Serrarated vs Plain

Oct 25, 2000
I have never owned a serrated blade as I would not know how to sharpen on. I am getting ready to make a new purchase and the knife I am looking at comes both plain or serrated.
1. What are the pros and cons of each?
2. How difficult is the serrated edge to sharpen?
Mike J
You came to the right place but I'm the wrong person to be responding to your question since I too am a novice.However,if you have a Lowes store near you, they are presently offering a Gerber AR 3.00 50%plain/50%serrated edge blade for about $25.00.The package comes with a sharpener included and instructions for sharpening both types of blades.I got one just to fool with and in my opinion,I definetly got my moneys worth just learning to sharpen it.Some of the guys here may snicker at the AR 3.00 but mine has been busy ever since I got it.

"Just me and my multi-tools."
This topic has come up before, try doing a search. In the F.A.Q's there is a good article on sharpening, you may want to take a look at that. It may answer some questions
you have about serrated knife blades. Happy
This should be just what you are looking for:
plain versus serrated
AKTI# A000991
What's the best folk dance for my monkey?

[This message has been edited by bteel (edited 12-20-2010).]

[This message has been edited by bteel (edited 11-08-2000).]

[This message has been edited by bteel (edited 11-08-2000).]
My advice:

>Don't get a serrated from Cold Steel.
>Get a Spyderco Sharpmaker (Good stuff for serrated)
>Read the Sharpening FAQ here at the forums
>Do a search in this forum on Serrated
A search of any of the general forum archives will reveal a lot of threads discussing this issue. But I'll give you my 2 cents now. I like plain edges. I think they look better, are more easily maintained, and can be sharpened in a more versatile manner.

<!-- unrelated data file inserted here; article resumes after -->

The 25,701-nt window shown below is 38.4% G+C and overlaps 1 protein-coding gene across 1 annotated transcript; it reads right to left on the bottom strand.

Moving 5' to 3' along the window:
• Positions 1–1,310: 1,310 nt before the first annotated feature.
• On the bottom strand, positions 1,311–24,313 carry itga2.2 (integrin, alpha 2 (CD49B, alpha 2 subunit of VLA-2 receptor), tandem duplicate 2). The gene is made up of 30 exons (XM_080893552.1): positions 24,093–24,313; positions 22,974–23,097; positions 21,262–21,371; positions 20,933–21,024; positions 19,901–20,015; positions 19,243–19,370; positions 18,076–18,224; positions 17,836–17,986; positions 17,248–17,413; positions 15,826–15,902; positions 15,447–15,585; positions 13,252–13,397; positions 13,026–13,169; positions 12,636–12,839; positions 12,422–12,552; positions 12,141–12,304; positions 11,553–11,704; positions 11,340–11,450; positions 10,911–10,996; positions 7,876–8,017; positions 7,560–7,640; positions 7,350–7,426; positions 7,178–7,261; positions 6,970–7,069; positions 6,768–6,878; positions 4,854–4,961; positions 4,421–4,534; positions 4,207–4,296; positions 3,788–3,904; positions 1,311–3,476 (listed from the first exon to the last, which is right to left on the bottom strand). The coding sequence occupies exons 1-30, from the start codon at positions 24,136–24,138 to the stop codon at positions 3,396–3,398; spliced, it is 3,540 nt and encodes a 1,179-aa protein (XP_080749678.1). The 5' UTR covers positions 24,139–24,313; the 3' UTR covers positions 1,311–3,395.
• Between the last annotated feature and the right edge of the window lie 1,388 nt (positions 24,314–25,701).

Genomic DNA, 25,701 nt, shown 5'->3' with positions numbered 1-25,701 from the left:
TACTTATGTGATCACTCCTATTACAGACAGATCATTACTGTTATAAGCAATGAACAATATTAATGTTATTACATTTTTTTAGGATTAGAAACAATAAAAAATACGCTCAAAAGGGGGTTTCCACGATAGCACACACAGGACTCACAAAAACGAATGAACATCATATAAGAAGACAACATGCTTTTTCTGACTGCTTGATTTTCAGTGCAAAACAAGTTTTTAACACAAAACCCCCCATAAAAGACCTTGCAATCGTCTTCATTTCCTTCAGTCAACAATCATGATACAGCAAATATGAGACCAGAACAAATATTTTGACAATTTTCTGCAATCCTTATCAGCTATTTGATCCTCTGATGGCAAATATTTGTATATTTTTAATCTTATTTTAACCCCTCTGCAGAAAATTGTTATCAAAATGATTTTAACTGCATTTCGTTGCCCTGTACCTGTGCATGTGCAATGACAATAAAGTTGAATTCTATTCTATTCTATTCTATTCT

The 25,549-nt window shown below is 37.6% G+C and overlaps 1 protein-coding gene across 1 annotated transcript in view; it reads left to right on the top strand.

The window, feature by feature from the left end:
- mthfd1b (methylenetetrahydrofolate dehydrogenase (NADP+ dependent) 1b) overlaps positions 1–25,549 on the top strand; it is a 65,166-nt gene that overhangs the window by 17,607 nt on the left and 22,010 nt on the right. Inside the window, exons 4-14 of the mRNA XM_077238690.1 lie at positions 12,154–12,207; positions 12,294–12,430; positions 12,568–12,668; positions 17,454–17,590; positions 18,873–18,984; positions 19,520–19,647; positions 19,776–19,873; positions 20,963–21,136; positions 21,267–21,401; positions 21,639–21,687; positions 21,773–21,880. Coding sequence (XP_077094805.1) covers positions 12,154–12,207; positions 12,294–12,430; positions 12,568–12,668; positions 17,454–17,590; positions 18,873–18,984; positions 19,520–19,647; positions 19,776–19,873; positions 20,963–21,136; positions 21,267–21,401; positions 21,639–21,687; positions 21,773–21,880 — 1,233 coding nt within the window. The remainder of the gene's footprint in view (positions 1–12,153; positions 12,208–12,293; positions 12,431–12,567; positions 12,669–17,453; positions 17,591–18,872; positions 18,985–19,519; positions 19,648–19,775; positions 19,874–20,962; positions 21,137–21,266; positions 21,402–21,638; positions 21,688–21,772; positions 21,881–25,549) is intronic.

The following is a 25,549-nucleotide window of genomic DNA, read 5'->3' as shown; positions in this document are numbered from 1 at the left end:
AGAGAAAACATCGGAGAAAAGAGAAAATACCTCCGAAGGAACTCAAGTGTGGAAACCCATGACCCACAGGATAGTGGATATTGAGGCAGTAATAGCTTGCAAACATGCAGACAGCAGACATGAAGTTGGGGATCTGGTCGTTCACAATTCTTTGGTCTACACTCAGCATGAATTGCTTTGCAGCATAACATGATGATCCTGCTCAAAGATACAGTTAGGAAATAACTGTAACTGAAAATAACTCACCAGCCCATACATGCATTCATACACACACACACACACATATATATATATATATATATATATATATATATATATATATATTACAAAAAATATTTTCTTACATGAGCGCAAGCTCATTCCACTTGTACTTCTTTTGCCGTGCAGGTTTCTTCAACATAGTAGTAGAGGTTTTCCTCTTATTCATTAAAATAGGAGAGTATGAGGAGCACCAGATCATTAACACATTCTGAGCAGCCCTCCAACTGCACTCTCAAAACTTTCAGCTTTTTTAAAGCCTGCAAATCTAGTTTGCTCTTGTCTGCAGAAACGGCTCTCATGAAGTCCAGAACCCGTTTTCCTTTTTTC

A plain edge sharpened with a fairly rough stone will produce an edge that will perform much like a serrated knife. You can apply the type of edge you want to a knife with a plain edge, a smooth highly polished edge for push cutting, or a rougher, 'toothier' edge optimal for slicing.

Serrations are difficult to resharpen for most folks (you will need triangular shape stones like those on the Spyderco Sharpmaker). Fully serrated knives do have their place, but limit the versatility of the blade. Partially serrated blades are just plain awful, in my opinion, especially in smaller blades. You don't get enough plain Or serrated edge with these knives.

There is also a big difference between production companies in the shape and size of their serrations. Some work better than others. A dedicated rope cutting knife may benefit from full serrations (eg. the Spyderco Rescue). But if you know how to sharpen a knife well, a plain edge will be easier to maintain and will be more versatile. If not, a serrated blade may keep cutting longer, but will become nearly useless when dull.

I hope this helps. Do search for older threads on this issue. Most folks here seem to prefer plain edged knives, but there are some who like serrated knives, even partially serrated blades. In the end, it depends on how you will use and maintain the knife, and your personal preferences